When polls close Tuesday at 8 p.m., watchers of Boston politics will have several different ways to get results for the mayoral and City Council races. Three questions are also on the ballot: An amendment to the city charter expanding the budgetary powers of the City Council, whether an Eversource substation should be built in East Boston, and whether the School Committee should be changed back to an elected, rather than an appointed, body.
The city’s election department plans to receive and upload unofficial results to the city’s website as they come in from each of Boston’s 255 precincts. Those initial results on the website won’t include early voting and mail ballots from specific precincts being counted during the day at City Hall. The initial results also won’t include mail or absentee ballots that arrive on time but are too late to be sent to polling locations for counting.
“Mail or absentee ballots that arrive on time at the Election Department, but too late to be sent to polling locations will be counted at City Hall on Election Night, starting after the voting lists from each precinct are returned,” city officials said in a release. “Election officials can count a ballot only after it has been confirmed that the voter did not already vote in person at their polling location.”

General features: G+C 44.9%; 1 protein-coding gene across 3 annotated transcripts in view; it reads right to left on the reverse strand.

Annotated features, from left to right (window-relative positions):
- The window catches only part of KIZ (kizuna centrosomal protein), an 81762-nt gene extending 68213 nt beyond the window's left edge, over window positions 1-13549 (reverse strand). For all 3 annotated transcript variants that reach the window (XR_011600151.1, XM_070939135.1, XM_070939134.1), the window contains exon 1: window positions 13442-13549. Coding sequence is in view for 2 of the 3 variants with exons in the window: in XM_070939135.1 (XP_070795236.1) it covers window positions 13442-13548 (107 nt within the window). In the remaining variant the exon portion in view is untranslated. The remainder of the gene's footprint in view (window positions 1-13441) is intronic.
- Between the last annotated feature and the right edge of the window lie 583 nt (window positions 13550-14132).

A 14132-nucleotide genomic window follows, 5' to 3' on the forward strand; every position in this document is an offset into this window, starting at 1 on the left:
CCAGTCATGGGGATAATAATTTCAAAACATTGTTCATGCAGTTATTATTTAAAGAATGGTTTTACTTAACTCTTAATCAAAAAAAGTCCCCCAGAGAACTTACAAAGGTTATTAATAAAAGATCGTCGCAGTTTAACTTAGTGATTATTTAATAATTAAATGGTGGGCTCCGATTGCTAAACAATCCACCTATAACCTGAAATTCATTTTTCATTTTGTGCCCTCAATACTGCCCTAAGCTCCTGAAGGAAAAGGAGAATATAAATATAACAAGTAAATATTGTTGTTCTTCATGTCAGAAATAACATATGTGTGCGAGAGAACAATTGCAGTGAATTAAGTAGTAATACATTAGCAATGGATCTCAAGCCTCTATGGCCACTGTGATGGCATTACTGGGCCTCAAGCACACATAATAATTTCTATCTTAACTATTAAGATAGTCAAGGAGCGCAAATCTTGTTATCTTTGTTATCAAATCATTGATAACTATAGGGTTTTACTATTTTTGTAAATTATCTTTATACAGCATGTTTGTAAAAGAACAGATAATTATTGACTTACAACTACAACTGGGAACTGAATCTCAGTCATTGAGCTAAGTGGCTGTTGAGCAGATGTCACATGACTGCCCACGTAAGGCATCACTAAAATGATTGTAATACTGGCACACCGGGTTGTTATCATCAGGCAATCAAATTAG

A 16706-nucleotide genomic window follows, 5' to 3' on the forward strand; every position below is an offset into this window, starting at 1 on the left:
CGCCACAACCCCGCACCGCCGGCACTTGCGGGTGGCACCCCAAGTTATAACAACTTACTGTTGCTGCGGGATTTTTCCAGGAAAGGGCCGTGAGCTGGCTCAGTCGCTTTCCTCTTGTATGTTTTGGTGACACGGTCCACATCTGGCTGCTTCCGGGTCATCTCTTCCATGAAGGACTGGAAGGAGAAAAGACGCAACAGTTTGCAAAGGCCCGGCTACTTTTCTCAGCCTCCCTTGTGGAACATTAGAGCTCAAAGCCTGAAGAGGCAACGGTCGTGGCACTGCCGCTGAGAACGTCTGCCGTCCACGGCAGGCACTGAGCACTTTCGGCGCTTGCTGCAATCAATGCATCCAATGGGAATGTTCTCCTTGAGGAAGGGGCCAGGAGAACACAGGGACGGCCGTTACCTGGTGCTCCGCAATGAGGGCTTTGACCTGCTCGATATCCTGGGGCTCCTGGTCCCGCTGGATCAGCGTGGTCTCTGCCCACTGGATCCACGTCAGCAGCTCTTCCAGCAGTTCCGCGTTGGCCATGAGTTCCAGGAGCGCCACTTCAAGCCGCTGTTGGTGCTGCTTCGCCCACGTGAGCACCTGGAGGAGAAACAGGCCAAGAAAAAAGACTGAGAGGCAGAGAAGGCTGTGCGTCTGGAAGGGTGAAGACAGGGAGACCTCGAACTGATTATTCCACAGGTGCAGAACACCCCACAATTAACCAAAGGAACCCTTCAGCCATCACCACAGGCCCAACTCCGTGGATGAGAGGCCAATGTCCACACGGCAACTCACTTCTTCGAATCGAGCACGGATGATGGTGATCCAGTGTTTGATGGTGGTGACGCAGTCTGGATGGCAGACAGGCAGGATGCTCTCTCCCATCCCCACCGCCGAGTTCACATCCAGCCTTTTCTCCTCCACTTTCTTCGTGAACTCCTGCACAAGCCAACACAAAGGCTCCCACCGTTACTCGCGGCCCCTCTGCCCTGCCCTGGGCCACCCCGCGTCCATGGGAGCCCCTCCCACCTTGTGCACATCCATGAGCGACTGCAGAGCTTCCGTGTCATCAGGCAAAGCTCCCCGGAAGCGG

The counting of some ballots may not start until after 10 p.m.
A “central tabulation facility” will be set up inside City Hall’s Iannella Chamber and will be open to public observers. Precincts with a large number of early voting ballots will be counted in that room.
The Dorchester Reporter, as it did in the September 14 preliminary, plans to pull in vote totals from several key precincts in the neighborhood. Follow along on Twitter here.
Other operations to pull in vote totals are also underway.
Roslindale resident Matt McCloskey is helping to coordinate a volunteer effort that involves various groups and campaigns pooling resources. They include ward committees and at-large campaigns, among others. The online spreadsheet is available here.
Of course, the mayoral campaigns will have their own unofficial results, as they did in the preliminary, with their people hitting the various polling locations.
The two candidates’ Election Day schedules will take them across the city, starting in their home precincts and ending with victory parties in the South End and Back Bay.
City Councillor At-Large Annissa Essaibi George plans to vote with her family at the Bellflower Apartments in Dorchester, before heading to polling locations in South Boston, the North End, Charlestown, East Boston and Roxbury. She also plans stops at Florian Hall, a double-precinct location in Dorchester, and Morning Star Baptist Church in Mattapan.
Her campaign’s Election Night party will take place at the Copley Fairmont Plaza in Back Bay.
City Councillor At-Large Michelle Wu is slated to vote at the Bates Elementary School in Roslindale before kicking off a canvassing effort in Jamaica Plain and then heading to Santarpio’s for lunch. Canvassing kickoffs in Allston-Brighton and Dorchester are on the afternoon schedule, before Roxbury and South End polling location visits with former City Councillor Tito Jackson and state Sen. Sonia Chang-Diaz.
Wu’s Election Night party is set for the Cyclorama in the city’s South End.